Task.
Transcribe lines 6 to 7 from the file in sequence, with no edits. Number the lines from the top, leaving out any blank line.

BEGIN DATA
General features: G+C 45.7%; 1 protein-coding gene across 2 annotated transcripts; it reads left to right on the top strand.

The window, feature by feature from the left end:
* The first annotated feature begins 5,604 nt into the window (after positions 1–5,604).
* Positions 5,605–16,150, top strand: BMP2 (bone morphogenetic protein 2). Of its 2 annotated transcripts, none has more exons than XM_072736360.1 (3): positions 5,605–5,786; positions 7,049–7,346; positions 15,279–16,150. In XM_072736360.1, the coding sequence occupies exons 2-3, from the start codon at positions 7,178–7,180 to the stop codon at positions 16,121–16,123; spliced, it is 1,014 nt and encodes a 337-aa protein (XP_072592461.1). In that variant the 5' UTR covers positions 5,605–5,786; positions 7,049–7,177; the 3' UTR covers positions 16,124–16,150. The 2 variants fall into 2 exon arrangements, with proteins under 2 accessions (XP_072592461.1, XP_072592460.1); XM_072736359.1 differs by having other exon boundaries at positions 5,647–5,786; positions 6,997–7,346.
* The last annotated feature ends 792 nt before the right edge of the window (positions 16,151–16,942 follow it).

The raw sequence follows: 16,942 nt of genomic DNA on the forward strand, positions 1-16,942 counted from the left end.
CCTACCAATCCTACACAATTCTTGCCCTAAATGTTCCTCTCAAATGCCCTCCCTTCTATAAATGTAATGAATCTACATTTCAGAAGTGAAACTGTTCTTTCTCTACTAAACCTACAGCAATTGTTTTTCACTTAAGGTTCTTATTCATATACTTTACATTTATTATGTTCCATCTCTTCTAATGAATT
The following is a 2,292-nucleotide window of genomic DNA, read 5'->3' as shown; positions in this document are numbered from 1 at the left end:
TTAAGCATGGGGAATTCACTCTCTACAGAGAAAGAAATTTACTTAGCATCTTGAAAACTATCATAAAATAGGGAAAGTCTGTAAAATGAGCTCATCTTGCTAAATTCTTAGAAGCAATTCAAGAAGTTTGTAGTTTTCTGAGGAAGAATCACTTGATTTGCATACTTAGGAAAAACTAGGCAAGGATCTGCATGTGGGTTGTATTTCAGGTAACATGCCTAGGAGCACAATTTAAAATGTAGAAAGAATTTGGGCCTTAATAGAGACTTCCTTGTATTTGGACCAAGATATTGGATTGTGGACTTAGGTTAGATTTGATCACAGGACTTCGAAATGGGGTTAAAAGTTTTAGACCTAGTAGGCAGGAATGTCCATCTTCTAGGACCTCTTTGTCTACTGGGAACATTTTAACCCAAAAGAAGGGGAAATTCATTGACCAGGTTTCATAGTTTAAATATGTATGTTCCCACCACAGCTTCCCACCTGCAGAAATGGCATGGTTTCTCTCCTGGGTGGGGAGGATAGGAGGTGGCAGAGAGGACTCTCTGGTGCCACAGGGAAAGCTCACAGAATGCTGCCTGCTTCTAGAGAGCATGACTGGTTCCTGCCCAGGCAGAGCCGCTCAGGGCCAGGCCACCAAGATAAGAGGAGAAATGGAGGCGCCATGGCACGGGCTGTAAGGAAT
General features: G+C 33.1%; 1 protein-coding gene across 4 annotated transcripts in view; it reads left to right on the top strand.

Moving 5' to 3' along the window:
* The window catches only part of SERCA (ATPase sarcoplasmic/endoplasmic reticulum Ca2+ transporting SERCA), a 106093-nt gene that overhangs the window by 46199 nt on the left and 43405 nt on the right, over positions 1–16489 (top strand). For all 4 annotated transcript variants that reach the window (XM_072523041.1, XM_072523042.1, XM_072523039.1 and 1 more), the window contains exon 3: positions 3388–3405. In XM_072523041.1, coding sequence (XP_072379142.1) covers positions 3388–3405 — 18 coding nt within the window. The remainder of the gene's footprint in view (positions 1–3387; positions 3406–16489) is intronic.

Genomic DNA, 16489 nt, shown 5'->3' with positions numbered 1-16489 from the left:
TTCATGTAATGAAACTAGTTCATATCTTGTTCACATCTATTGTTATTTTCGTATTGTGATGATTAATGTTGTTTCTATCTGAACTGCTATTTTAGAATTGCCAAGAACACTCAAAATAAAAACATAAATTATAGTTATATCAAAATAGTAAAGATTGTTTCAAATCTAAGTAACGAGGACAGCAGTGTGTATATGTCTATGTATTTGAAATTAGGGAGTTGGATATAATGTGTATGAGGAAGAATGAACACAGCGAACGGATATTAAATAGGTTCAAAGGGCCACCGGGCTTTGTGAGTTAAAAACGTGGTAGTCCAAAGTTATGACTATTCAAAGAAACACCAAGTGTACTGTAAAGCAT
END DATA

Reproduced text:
The raw sequence follows: 16,942 nt of genomic DNA on the forward strand, positions 1-16,942 counted from the left end.
CCTACCAATCCTACACAATTCTTGCCCTAAATGTTCCTCTCAAATGCCCTCCCTTCTATAAATGTAATGAATCTACATTTCAGAAGTGAAACTGTTCTTTCTCTACTAAACCTACAGCAATTGTTTTTCACTTAAGGTTCTTATTCATATACTTTACATTTATTATGTTCCATCTCTTCTAATGAATT